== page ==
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Thanksgiving’s Feast: Natural Carcinogens

Jim Prevor’s Perishable Pundit, November 28, 2006

Now that we are all done with our Thanksgiving feast, we might want to know what was in it. The ever useful Elizabeth Whelan, President of the American Council on Science and Health, wrote a piece that reminded us that for all the attention paid to organic food, those who focus on eating organic for health reasons have to address the fact that natural chemicals are every bit as carcinogenic as are synthetic chemicals:

These days, people think the word “chemical” means “bad” — and supermarkets are filled with foods that claim to be “chemical-free,” “all-natural” and “purely organic.” Almost daily, media stories tell us, for example, how a “carcinogen” known as acrylamide is showing up in French fries and other cooked high-starch foods.

We’re told that nitrite in bacon, saccharin in Sweet ’N Low and PCB traces in farmed salmon are “carcinogens.” The basis? They cause cancer in lab rats that have been fed enormous doses.

So it may be a surprise to learn that even 100 percent natural foods — including the holiday feast that will be coming your way shortly — come replete with chemicals, including toxins (poisons) and carcinogens (cancer-causing chemicals), which average consumers would reject simply because they can’t pronounce the names.

Whelan then gives a detail of what kind of naturally occurring chemicals a Thanksgiving dinner would contain:

Assume you start with a soup course, then munch down some crispy, natural vegetables, move on to a traditional stuffed bird with all the trimmings (washing it down with a few glasses of wine) and then top it all off with dessert and coffee. You will thus have consumed holiday helpings of various “carcinogens” (again, in lab animals fed high doses). Yes, Mother Nature makes “carcinogens,” too:

  • hydrazines (mushroom soup)
  • aniline, caffeic acid, benzaldehyde, hydrogen peroxide, quercetin glycosides, and psoralens (your fresh vegetable salad)
  • heterocyclic amines, acrylamide, benzo(a)pyrene, ethyl carbamate, dihydrazines, d-limonene, safrole, and quercetin glycosides (roast turkey with stuffing)
  • benzene and heterocyclic amines (prime rib of beef with parsley sauce)
  • furfural, ethyl alcohol, allyl isothiocyanate (broccoli, potatoes, sweet potatoes)
  • coumarin, methyl eugenol, acetaldehyde, estragole and safrole (apple and pumpkin pies)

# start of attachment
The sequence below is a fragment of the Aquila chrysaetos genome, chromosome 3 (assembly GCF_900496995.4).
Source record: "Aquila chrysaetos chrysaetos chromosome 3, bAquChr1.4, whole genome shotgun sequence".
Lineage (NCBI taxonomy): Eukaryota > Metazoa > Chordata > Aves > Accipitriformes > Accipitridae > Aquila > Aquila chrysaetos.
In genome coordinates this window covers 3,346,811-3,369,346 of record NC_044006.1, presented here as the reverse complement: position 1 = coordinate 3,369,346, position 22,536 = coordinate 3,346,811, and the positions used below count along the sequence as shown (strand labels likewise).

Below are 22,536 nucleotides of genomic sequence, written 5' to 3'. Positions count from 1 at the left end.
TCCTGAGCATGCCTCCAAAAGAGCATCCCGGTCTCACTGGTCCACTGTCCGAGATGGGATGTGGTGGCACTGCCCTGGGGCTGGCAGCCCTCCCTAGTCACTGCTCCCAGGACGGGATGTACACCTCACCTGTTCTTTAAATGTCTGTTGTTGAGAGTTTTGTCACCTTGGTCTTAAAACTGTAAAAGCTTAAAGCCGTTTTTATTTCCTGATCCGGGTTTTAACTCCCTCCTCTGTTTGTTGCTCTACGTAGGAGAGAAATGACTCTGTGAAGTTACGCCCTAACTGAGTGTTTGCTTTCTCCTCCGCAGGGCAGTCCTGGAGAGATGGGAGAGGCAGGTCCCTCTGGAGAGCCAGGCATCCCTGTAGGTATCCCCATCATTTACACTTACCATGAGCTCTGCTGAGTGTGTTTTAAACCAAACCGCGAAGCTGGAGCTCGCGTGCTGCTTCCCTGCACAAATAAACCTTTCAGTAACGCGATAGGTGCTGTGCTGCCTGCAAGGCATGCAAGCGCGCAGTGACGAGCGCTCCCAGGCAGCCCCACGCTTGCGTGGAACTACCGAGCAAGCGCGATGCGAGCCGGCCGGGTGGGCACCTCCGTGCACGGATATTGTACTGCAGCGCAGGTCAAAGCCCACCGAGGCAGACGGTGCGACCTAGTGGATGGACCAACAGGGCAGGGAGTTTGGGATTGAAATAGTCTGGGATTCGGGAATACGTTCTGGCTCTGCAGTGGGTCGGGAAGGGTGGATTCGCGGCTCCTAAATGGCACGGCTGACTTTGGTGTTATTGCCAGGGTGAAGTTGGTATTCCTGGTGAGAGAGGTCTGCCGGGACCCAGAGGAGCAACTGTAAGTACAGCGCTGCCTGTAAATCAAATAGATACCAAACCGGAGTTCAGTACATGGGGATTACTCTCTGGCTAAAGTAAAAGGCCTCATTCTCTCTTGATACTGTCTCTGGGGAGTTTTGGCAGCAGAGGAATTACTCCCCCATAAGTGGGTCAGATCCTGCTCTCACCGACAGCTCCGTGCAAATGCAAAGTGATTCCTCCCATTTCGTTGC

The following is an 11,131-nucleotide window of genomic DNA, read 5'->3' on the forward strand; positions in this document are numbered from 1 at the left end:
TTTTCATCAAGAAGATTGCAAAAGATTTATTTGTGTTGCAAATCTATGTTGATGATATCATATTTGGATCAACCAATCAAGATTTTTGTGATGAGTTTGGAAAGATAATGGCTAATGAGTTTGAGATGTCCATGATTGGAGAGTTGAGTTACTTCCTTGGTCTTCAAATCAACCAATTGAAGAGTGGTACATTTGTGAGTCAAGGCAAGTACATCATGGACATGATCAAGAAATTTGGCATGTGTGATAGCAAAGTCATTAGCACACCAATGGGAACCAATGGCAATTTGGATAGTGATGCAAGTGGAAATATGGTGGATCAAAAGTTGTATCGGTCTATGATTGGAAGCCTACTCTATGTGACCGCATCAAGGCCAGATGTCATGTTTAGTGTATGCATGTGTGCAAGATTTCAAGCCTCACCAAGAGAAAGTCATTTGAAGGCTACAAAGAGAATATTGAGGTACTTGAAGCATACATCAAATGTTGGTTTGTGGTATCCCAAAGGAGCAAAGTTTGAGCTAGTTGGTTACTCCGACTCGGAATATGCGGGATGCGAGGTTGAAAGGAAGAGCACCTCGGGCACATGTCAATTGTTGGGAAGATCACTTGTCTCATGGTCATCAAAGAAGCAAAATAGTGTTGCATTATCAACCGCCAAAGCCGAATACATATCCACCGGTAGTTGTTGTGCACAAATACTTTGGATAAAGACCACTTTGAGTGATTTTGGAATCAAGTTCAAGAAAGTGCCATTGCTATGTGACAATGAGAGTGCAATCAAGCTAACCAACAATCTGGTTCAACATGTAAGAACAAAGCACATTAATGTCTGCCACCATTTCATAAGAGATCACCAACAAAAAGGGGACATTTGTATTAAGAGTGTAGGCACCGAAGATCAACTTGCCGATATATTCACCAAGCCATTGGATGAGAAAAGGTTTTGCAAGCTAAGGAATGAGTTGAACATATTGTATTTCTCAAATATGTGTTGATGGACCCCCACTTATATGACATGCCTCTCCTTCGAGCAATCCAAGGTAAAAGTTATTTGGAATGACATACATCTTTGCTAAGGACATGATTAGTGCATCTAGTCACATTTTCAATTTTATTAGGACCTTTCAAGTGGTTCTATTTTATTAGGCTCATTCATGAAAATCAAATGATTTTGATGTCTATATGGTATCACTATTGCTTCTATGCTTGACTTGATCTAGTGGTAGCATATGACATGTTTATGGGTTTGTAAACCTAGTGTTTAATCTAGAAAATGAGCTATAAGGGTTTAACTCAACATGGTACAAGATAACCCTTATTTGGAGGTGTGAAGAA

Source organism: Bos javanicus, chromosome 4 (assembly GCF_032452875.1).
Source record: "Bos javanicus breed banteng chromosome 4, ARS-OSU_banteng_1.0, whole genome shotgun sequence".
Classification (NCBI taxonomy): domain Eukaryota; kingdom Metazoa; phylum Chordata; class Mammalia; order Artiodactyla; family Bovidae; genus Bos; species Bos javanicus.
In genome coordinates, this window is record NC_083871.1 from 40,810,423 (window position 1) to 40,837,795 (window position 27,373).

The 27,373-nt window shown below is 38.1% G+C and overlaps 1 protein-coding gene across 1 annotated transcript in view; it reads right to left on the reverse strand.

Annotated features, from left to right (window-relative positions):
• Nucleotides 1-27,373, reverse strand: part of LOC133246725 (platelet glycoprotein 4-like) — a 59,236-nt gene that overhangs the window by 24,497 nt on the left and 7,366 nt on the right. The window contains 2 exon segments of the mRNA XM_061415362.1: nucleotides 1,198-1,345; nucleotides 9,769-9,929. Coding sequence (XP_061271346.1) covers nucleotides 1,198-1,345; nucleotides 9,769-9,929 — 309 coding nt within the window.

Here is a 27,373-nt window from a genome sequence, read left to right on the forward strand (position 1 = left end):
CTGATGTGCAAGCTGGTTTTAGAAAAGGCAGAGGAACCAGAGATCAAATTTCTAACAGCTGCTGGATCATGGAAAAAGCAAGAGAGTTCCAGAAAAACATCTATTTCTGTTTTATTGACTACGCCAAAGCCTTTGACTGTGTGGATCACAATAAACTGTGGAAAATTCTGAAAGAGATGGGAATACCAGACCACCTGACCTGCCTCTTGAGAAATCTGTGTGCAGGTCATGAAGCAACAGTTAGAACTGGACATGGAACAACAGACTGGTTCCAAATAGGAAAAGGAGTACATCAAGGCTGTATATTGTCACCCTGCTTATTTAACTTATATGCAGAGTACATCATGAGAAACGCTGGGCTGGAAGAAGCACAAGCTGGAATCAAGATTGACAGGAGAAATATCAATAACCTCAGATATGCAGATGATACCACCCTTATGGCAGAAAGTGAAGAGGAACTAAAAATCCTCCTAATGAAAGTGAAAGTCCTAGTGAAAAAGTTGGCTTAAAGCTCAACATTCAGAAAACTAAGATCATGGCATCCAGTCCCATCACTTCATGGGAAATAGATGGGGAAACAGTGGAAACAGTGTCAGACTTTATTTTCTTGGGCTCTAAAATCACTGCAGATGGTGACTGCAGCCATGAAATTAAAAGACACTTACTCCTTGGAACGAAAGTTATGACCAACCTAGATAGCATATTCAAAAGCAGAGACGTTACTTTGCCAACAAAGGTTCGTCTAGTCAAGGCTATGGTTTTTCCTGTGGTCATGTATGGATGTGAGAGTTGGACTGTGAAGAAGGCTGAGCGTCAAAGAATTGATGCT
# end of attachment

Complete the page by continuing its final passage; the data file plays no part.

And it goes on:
• ethyl alcohol with ethyl carbamate (red and white wines)

Then sit back and relax with some benzofuran, caffeic acid, catechol, l,2,5,6,-dibenz(a)anthra-cene with 4-methylcatechol (coffee).

These carcinogens in your 100 percent natural holiday meal are accompanied by toxins — popularly known as “poisons,” also from Mother Nature. These include the solanine, arsenic and chaconine in potatoes; the hydrogen cyanide in lima beans; and the hallucinogenic compound myristicin found in nutmeg, black pepper and carrots.

But we then get some reassurance:

Now the good news: These foods are safe.

Four observations are relevant here:

  1. When it comes to toxins, only the dose makes the poison. Substances — like salt — are potentially hazardous at high doses but perfectly safe when consumed at low doses like the trace amounts found in our foods.
  2. While you probably associate the word “carcinogen” with nasty-sounding synthetic chemicals like PCBs and dioxin, the fact is that the more we test naturally occurring chemicals, the more we find that they, too, cause cancer in lab animals.
  3. The increasing body of evidence documenting the carcinogenicity (in the lab) of common substances found in nature highlights the contradiction we Americans have created up to now in our regulatory approach to carcinogens: trying to purge our nation of synthetic carcinogens while turning a blind eye to the omnipresence of natural “carcinogens.”
  4. While animal testing is an essential part of biomedical research, so is common sense. A rodent is not a little man. There is no scientific foundation to the assumption that if high-dose exposure to a chemical causes cancer in a rat or mouse, then a trace level of it must pose a human cancer risk.

You can read a more in-depth report on the same subject here.

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